Skip to main content
  • Register
  • Help
  • Contact us
  • Log out of your HL account
Brussels edition: degrees of delay
Published by
Bloomberg

4m read

15 March 6.57am

Hargreaves Lansdown is not responsible for this article's content or accuracy and may not share the author's views. News and research are not personal recommendations to deal. All investments can fall in value so you could get back less than you invest. Article originally published by Bloomberg.

Remember that midnight handshake in Strasbourg? After the U.K. Parliament rejected every Brexit scenario except a delay, Prime Minister Theresa May has somehow managed to keep alive the deal she struck with European Commission President Jean-Claude Juncker on Monday night. With one week to decide whether to ask the EU to postpone Brexit Day by a little or a lot, May will make one final attempt at pushing the Brexiteers over the line by March 20, a day before the EU summit.

What’s Happening

Orban’s Fate | Hungarian Prime Minister Viktor Orban sent a letter apologizing to the EU’s largest political group after calling some of its members “useful idiots” for demanding his party’s expulsion. Whether that was enough will be seen next week, when EU Christian Democrats vote on whether to eject his party from their group.

Merger Powers | Companies embarking on cross-border mergers to lower their tax bill are likely to be stopped as EU countries are set to have new powers to reject such moves, Bloomberg Tax reports. A compromise between EU nations and the European Parliament means members can, for the first time, impose conditions and restrictions on company movements within the single market.

Spanish Dilemma | Spain is heading into an election next month with the divisions created by Catalonia’s 2017 breakaway bid still raw. For the first time, there are five significant parties to watch - two of them with populist origin stories. Here are the key players to watch.

Huawei Warning | Germany plans to start an auction of 5G airwaves next week, as intelligence officials are pushing the government to stop Huawei from playing a part in the building of the ultrafast network infrastructure, amid concerns that it could help China steal German corporate secrets.

In Case You Missed It

Vestager’s Ambition | The time for a woman to lead the European Commission has come - at least that’s according to Margrethe Vestager, one of the potential female candidates for the job. While her term as the EU’s antitrust chief ends this year, Vestager is not ready to leave the world stage.

ECB Help | The ECB’s latest round of stimulus comes with renewed calls on governments to step up their game in nurturing the economy. It’s an acknowledgment by President Mario Draghi and fellow policy makers that they’ll do what they can - but their options are sorely depleted if the current economic weakness worsens.

Airline Subsidies | The EU will be able to challenge subsidies to foreign airlines more easily after the European Parliament lowered the bar for triggering investigations into possible market-distorting state aid. The new legislation lets the Commission start a probe into possible subsidies on the basis of a complaint by a single EU carrier or government, rather than the airline “industry.”

Comedy Act | There’s nothing funny about why a comedian is getting a shot at becoming president of Ukraine, a country at war. Faced with failed attempts to root out systemic corruption and familiar candidates offering more of the same, voters appear to be turning to the absurd. Television comic Volodymyr Zelenskiy, whose show takes aim at a hated elite, is leading opinion polls ahead of the March 31 election.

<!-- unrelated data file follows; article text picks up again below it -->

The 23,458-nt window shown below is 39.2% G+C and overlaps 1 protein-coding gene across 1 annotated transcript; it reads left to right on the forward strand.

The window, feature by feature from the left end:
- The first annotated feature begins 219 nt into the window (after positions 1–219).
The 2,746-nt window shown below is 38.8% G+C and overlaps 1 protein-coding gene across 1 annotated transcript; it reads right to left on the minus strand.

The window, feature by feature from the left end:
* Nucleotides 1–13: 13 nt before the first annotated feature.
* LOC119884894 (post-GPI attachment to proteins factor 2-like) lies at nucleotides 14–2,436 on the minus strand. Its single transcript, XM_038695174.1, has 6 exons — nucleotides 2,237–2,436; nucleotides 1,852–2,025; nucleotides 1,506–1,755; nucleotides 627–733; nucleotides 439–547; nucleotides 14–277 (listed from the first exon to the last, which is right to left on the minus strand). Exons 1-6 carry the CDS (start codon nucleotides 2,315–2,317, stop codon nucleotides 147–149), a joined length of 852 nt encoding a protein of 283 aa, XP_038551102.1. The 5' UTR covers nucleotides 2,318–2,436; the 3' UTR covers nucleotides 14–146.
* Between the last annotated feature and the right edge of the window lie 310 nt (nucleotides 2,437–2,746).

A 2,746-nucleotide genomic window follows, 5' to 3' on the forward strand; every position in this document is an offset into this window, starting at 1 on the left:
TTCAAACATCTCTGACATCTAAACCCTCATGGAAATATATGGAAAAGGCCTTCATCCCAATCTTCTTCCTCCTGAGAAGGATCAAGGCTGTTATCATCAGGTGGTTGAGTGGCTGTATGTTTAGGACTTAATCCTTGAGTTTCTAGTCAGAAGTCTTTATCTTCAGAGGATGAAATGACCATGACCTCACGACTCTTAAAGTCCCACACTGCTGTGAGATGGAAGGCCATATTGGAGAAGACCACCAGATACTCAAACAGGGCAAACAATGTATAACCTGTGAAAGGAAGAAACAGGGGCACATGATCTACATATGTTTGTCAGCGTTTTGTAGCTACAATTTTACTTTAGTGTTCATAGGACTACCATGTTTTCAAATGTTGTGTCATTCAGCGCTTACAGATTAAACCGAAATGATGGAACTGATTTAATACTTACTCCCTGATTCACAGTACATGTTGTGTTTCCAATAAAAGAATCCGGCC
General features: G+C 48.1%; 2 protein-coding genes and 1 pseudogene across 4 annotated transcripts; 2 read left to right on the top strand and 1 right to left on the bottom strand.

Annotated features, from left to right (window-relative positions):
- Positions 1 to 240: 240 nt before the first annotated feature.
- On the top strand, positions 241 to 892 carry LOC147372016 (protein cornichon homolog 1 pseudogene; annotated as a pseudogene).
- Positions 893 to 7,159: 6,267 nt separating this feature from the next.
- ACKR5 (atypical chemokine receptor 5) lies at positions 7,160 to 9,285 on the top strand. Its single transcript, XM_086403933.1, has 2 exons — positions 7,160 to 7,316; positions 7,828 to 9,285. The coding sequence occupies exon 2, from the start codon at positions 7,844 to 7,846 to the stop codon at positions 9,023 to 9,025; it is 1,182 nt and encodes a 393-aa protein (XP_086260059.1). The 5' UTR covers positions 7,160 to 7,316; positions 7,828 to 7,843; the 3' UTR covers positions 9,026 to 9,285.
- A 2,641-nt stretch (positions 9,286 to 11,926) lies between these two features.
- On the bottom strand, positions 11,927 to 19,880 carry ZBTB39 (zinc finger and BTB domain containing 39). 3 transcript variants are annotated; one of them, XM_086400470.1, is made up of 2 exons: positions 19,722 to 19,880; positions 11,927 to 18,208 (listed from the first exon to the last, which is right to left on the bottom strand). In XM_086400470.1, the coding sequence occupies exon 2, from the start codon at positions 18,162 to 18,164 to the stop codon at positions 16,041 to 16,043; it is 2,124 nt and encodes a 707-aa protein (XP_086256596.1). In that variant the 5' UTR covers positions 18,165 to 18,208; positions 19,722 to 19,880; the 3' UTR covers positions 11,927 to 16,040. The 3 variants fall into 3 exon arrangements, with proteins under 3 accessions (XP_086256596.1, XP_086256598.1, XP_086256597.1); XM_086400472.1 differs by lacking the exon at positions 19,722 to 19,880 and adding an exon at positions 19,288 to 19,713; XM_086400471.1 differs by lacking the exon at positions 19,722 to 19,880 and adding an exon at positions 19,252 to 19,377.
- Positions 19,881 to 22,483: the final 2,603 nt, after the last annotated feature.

Slovak Exception | In Slovakia, Zuzana Caputova, a lawyer whose biggest claim to fame was stopping a businessman from building a landfill, is now the favorite to become president. Support for her pro-EU, rule-of-law message marks a departure from the political mood in neighbors Poland and Hungary, whose nationalist governments have clashed with the bloc over the erosion of democracy.

Chart of the Day

America’s NATO allies are risking another bustup with President Donald Trump after spending figures released yesterday showed little movement toward a more equitable sharing of the costs of collective defense. Just seven NATO members met the alliance’s guideline on defense spending, while Spain, Belgium and Luxembourg spent less than half of the target. Washington accounts for some 70 percent of NATO’s military expenditures, prompting Trump to accuse Europe on several occasions of taking advantage of the U.S.

©2019 Bloomberg L.P. This article was written by Viktoria Dendrinou and Heather Harris from Bloomberg and was legally licensed through the NewsCred publisher network. Please direct all licensing questions to legal@newscred.com.

"/>

©2019 Bloomberg L.P. This article was written by Viktoria Dendrinou and Heather Harris from Bloomberg and was legally licensed through the NewsCred publisher network. Please direct all licensing questions to legal@newscred.com.

Free Newsroom email alerts

The headlines that matter to investors direct to your inbox

Register for daily/weekly email alerts with news from The Financial Times, Forbes, Reuters, The Economist and more.

Loading...
Share via emailShare on FacebookShare on TwitterShare on Linkedin

Article originally published by Bloomberg. Hargreaves Lansdown is not responsible for its content or accuracy and may not share the author's views. News and research are not personal recommendations to deal. All investments can fall in value so you could get back less than you invest.

Other stories

HL features

Latest tweet
Share via email Share on Facebook Share on Twitter Share on Linkedin